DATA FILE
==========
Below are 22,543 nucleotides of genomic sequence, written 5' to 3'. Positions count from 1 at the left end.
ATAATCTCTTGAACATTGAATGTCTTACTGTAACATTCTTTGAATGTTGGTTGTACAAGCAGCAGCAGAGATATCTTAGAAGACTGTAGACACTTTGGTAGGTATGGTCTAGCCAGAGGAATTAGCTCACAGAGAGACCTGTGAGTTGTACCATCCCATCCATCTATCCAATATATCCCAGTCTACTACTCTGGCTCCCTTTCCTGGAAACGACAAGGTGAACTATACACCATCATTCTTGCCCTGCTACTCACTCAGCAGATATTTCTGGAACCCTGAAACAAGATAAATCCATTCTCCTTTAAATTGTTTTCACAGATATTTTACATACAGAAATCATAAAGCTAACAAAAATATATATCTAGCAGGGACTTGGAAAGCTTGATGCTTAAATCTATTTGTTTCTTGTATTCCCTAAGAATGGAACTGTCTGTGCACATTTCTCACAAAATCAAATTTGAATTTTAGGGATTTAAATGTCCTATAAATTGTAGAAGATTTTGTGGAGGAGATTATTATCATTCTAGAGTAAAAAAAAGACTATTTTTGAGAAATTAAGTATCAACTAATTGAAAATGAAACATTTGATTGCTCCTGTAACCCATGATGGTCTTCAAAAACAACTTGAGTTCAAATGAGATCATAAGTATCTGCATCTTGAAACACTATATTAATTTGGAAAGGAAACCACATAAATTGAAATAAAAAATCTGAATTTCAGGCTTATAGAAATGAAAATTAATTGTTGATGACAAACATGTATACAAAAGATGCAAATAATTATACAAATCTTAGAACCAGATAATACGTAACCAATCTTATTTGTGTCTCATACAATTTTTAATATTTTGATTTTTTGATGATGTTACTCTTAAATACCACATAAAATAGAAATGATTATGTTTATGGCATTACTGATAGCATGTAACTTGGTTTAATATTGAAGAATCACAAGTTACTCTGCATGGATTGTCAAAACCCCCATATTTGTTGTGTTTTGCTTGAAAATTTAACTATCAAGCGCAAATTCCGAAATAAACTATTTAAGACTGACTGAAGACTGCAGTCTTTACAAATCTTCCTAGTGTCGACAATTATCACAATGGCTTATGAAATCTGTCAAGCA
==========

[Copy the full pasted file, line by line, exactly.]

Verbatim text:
Below are 22,543 nucleotides of genomic sequence, written 5' to 3'. Positions count from 1 at the left end.
ATAATCTCTTGAACATTGAATGTCTTACTGTAACATTCTTTGAATGTTGGTTGTACAAGCAGCAGCAGAGATATCTTAGAAGACTGTAGACACTTTGGTAGGTATGGTCTAGCCAGAGGAATTAGCTCACAGAGAGACCTGTGAGTTGTACCATCCCATCCATCTATCCAATATATCCCAGTCTACTACTCTGGCTCCCTTTCCTGGAAACGACAAGGTGAACTATACACCATCATTCTTGCCCTGCTACTCACTCAGCAGATATTTCTGGAACCCTGAAACAAGATAAATCCATTCTCCTTTAAATTGTTTTCACAGATATTTTACATACAGAAATCATAAAGCTAACAAAAATATATATCTAGCAGGGACTTGGAAAGCTTGATGCTTAAATCTATTTGTTTCTTGTATTCCCTAAGAATGGAACTGTCTGTGCACATTTCTCACAAAATCAAATTTGAATTTTAGGGATTTAAATGTCCTATAAATTGTAGAAGATTTTGTGGAGGAGATTATTATCATTCTAGAGTAAAAAAAAGACTATTTTTGAGAAATTAAGTATCAACTAATTGAAAATGAAACATTTGATTGCTCCTGTAACCCATGATGGTCTTCAAAAACAACTTGAGTTCAAATGAGATCATAAGTATCTGCATCTTGAAACACTATATTAATTTGGAAAGGAAACCACATAAATTGAAATAAAAAATCTGAATTTCAGGCTTATAGAAATGAAAATTAATTGTTGATGACAAACATGTATACAAAAGATGCAAATAATTATACAAATCTTAGAACCAGATAATACGTAACCAATCTTATTTGTGTCTCATACAATTTTTAATATTTTGATTTTTTGATGATGTTACTCTTAAATACCACATAAAATAGAAATGATTATGTTTATGGCATTACTGATAGCATGTAACTTGGTTTAATATTGAAGAATCACAAGTTACTCTGCATGGATTGTCAAAACCCCCATATTTGTTGTGTTTTGCTTGAAAATTTAACTATCAAGCGCAAATTCCGAAATAAACTATTTAAGACTGACTGAAGACTGCAGTCTTTACAAATCTTCCTAGTGTCGACAATTATCACAATGGCTTATGAAATCTGTCAAGCA